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Where did you get the impression people wouldn't be in their ships after they logged back in?

 

I got this impression from something JC said in the video of the GDC meet-up, but I think I misunderstood what he said.   At about minute 42, he talks logging out, then logging back in and finding yourself drifting in the middle of nowhere.  I listened to it again tonight and now I think he is talking about the whole ship drifting away, but before that I assumed he meant you were left where your ship had been.

 

Part of the problem was the audio was not the best, but most of it was just the way I reacted to the words.  In my mind, if I'm on my ship, I'm in a special place, I'm home, so when I heard  "middle of nowhere", I jumped to the conclusion that meant not being on a ship.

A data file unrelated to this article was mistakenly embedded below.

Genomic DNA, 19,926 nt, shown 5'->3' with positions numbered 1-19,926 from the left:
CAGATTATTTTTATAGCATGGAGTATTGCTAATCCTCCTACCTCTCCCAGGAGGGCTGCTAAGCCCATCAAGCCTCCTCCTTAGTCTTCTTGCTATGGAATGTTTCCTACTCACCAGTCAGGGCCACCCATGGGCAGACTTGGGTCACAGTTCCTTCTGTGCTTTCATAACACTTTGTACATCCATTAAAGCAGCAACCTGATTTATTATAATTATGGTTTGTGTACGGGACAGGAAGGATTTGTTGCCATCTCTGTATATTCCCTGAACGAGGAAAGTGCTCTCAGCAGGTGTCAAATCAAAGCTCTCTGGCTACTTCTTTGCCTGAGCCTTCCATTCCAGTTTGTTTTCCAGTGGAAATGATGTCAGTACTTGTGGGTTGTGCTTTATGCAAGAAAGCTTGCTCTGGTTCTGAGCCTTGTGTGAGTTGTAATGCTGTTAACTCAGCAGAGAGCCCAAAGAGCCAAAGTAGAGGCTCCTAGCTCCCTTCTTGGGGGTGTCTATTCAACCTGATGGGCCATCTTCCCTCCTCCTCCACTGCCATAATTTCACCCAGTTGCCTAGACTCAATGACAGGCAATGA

Sorry for the confusion.  It seems I have a solution to a non-existent problem.

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Or better solution when a player is close enough to a ship and they log off there position is saved relative to the ship core.

Then when they log back on they will just appear back where they where relative to the ship.

 

Of course this should only happen if the ship is friendly/permissioned. To stop people from logging off next to enemy ships then waiting for them to go back to there base to raid or destroy.

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I think not matter what the solution will be to this problem, it's not going to be perfect. What if you log off on someones ship and they don't want you there? How do they get you out? What if you get on someones ship and log off for a month; who knows if that ship is even owned by the same person when you come back? Is anyone going to be okay with someone coming back after a month onto their ship?